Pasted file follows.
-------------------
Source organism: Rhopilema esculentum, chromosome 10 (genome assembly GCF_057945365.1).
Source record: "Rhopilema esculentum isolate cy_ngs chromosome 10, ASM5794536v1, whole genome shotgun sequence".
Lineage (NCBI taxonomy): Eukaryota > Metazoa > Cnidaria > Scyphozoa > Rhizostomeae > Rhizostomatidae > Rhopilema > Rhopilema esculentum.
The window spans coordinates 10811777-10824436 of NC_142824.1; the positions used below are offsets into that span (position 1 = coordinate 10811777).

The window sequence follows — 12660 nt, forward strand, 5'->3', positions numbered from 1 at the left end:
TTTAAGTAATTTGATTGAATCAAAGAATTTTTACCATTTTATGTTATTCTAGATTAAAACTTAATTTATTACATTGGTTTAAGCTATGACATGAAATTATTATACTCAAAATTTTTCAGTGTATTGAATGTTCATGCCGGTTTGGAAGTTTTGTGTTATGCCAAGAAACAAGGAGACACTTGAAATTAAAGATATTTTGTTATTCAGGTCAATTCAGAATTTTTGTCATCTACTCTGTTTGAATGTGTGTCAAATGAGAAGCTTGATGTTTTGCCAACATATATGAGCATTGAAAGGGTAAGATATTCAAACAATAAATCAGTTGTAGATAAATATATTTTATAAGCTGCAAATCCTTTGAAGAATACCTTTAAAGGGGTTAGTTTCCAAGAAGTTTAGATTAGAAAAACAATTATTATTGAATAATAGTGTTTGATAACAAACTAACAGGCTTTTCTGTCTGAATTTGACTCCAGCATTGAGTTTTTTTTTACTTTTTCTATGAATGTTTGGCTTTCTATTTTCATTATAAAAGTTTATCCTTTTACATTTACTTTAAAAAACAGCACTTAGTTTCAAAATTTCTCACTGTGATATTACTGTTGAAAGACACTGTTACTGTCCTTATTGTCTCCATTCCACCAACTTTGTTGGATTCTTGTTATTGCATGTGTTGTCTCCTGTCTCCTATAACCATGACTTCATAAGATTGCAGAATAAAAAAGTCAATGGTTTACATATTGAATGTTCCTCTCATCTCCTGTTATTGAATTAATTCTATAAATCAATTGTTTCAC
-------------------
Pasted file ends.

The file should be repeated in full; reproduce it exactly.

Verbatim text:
Source organism: Rhopilema esculentum, chromosome 10 (genome assembly GCF_057945365.1).
Source record: "Rhopilema esculentum isolate cy_ngs chromosome 10, ASM5794536v1, whole genome shotgun sequence".
Lineage (NCBI taxonomy): Eukaryota > Metazoa > Cnidaria > Scyphozoa > Rhizostomeae > Rhizostomatidae > Rhopilema > Rhopilema esculentum.
The window spans coordinates 10811777-10824436 of NC_142824.1; the positions used below are offsets into that span (position 1 = coordinate 10811777).

The window sequence follows — 12660 nt, forward strand, 5'->3', positions numbered from 1 at the left end:
TTTAAGTAATTTGATTGAATCAAAGAATTTTTACCATTTTATGTTATTCTAGATTAAAACTTAATTTATTACATTGGTTTAAGCTATGACATGAAATTATTATACTCAAAATTTTTCAGTGTATTGAATGTTCATGCCGGTTTGGAAGTTTTGTGTTATGCCAAGAAACAAGGAGACACTTGAAATTAAAGATATTTTGTTATTCAGGTCAATTCAGAATTTTTGTCATCTACTCTGTTTGAATGTGTGTCAAATGAGAAGCTTGATGTTTTGCCAACATATATGAGCATTGAAAGGGTAAGATATTCAAACAATAAATCAGTTGTAGATAAATATATTTTATAAGCTGCAAATCCTTTGAAGAATACCTTTAAAGGGGTTAGTTTCCAAGAAGTTTAGATTAGAAAAACAATTATTATTGAATAATAGTGTTTGATAACAAACTAACAGGCTTTTCTGTCTGAATTTGACTCCAGCATTGAGTTTTTTTTTACTTTTTCTATGAATGTTTGGCTTTCTATTTTCATTATAAAAGTTTATCCTTTTACATTTACTTTAAAAAACAGCACTTAGTTTCAAAATTTCTCACTGTGATATTACTGTTGAAAGACACTGTTACTGTCCTTATTGTCTCCATTCCACCAACTTTGTTGGATTCTTGTTATTGCATGTGTTGTCTCCTGTCTCCTATAACCATGACTTCATAAGATTGCAGAATAAAAAAGTCAATGGTTTACATATTGAATGTTCCTCTCATCTCCTGTTATTGAATTAATTCTATAAATCAATTGTTTCAC